A cancer diagnosis changes the lives of patients and loved ones alike. But for Ira Kaganovsky Green, the breast cancer diagnoses of several of her friends also led her to an unexpected career change from a financial advisor and owner of a thriving firm to the founder of a natural deodorant brand, Freedom Deodorant.
Since deodorants are applied near the breast and contain potentially harmful ingredients, some believe there may be a possible connection between the use of these products and breast cancer. When several of Ira’s close girlfriends were diagnosed with breast cancer between 2013 and 2014, in each of the cases of friends’ diagnoses, it was recommended that they switch to using a natural deodorant.
When Ira learned about the recommendation, she tried the different products for herself and, much to her dismay, she learned that none of them protected her from perspiration and odor. Knowing her friends were already dealing with uncertainty with their diagnoses, she wanted to show solidarity and set out to make her own.
Ira developed the first deodorant she felt could perform with the regular brands on the market in 2015 and launched her business, Freedom Deodorant. The products are now available on the company’s website, Amazon and at Whole Foods locations across the Las Vegas valley.
Unbeknownst to her at that time, just six years later in March of this year, she too would be diagnosed with Invasive Lobular Carcinoma (ILB) Estrogen Positive Stage 2 B breast cancer. According to the American Cancer Society, an estimated 2,570 Nevadans will be diagnosed with breast cancer this year and an estimated 440 Nevadans will also lose their lives to the disease. Breast cancer in females is the most diagnosed form of cancer in the state.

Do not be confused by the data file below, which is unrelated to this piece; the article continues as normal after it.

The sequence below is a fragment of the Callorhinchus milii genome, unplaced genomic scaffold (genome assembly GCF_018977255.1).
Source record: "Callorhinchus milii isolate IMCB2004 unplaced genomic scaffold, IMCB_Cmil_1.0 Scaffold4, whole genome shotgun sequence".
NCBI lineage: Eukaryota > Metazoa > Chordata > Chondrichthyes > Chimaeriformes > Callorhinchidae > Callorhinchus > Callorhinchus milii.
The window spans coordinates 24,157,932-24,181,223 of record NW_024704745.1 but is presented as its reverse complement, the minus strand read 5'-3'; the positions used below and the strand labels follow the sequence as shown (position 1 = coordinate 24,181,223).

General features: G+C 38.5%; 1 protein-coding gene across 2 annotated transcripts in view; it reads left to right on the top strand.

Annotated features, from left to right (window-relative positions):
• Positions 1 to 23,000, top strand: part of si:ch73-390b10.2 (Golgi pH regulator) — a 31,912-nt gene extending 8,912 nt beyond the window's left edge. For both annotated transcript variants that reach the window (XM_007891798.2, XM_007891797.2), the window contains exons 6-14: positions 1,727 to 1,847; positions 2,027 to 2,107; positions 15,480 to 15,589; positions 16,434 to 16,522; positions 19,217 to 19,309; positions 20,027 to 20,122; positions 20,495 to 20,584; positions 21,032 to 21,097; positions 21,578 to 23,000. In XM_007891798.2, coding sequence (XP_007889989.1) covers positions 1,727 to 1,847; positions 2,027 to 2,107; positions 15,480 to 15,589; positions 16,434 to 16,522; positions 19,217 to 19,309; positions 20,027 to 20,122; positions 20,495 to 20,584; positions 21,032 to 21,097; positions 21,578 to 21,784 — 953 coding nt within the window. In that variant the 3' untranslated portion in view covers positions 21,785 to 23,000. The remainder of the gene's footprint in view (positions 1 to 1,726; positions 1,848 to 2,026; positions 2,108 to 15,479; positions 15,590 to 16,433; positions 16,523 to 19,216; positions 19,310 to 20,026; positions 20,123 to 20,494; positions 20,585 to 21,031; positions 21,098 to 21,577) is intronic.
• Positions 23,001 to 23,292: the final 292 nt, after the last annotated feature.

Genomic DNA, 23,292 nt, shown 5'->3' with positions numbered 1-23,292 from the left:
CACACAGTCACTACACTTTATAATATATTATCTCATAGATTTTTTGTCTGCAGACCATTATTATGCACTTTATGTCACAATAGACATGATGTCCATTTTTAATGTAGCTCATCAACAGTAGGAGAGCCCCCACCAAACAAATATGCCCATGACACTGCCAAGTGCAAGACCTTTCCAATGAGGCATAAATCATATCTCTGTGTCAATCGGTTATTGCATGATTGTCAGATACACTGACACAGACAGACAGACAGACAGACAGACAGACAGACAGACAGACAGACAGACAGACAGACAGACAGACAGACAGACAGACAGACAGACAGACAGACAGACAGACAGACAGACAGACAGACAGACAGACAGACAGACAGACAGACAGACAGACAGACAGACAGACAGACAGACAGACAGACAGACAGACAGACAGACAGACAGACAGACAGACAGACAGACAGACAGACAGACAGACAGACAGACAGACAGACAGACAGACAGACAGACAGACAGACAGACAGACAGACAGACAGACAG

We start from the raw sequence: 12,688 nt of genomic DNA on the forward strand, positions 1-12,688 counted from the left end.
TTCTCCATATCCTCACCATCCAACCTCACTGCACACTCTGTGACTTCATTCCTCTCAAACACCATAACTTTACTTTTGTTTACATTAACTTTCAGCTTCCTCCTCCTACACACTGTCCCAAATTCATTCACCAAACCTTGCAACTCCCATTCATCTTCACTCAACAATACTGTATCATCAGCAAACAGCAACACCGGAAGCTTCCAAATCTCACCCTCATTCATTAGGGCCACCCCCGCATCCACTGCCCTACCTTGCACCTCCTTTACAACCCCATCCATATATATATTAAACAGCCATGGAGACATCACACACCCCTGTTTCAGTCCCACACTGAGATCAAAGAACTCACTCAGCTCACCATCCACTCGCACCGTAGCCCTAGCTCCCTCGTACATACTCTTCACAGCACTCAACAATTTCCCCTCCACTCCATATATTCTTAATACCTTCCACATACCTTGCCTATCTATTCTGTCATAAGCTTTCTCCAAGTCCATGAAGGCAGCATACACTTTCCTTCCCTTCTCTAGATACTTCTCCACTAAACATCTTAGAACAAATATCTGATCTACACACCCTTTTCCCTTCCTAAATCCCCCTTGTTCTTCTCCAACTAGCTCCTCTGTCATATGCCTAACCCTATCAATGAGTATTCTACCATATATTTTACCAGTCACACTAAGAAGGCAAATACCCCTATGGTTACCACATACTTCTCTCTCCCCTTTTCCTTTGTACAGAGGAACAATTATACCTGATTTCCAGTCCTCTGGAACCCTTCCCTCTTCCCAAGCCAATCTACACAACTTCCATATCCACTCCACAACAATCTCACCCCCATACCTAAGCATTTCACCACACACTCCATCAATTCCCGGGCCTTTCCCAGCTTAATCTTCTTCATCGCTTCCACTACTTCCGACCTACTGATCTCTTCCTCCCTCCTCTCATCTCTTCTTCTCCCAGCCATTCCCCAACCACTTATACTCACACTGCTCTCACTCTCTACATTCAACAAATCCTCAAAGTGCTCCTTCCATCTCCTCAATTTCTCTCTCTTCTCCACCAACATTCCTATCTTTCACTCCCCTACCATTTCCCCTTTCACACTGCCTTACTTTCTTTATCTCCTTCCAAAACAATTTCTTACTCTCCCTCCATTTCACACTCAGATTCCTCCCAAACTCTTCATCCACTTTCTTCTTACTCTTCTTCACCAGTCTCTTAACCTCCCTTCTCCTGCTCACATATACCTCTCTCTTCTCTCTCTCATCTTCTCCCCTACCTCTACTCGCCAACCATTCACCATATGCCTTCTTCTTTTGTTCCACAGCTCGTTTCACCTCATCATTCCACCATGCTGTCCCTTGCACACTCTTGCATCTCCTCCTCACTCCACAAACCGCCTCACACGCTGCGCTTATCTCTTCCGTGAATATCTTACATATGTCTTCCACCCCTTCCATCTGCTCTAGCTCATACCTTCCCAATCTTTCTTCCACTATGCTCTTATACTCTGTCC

She initially had a regular mammogram that came up clear, but a lump she felt through a breast self-exam gave her cause for concern. Given what her friends had already gone through with breast cancer, Ira called her doctor and requested an ultrasound. During that test, they found something and referred her for a biopsy. It was then determined that she has a 10 cm tumor on her breast despite another mammogram after the biopsy still not showing anything.
Ira turned to Comprehensive Cancer Centers for her care, where our team treated her. Dr. Margaret Terhar performed surgery to remove the tumor the same month she was diagnosed. Her cancer care plan then called for her to undergo a double mastectomy as well as chemotherapy and radiation treatments because the cancer spread to two lymph nodes. She will also have breast reconstruction surgery later this year. The team at Comprehensive – myself included – has developed a plan to continue to fight her cancer and we are even working with her integrative doctor to ensure she is comfortable.
Ira understands that 1 in 8 women will be diagnosed with breast cancer in her lifetime, so there was always a chance this could happen. That’s the reason she started her company, Freedom Deodorant, because the reality is that all women are at risk for this life-altering disease.
The good news is that the same friends whose diagnoses were the inspiration for her company are still alive and well. Ira takes solace in knowing that breast cancer is curable, and it has resonated with her that it could always be worse. With the guidance from our team at Comprehensive, she has faith she will overcome this disease. Even claiming that cancer has made her make healthier decisions and re-evaluate many of her life choices. All resulting in positive changes.
Her advice to someone who is supporting a loved one with cancer is, “Don’t talk about someone you know who has died, rather talk about someone you know who has survived. More people are living with it and cancer treatments have come a long way.”
Members of the editorial and news staff of the Las Vegas Review-Journal were not involved in the creation of this content.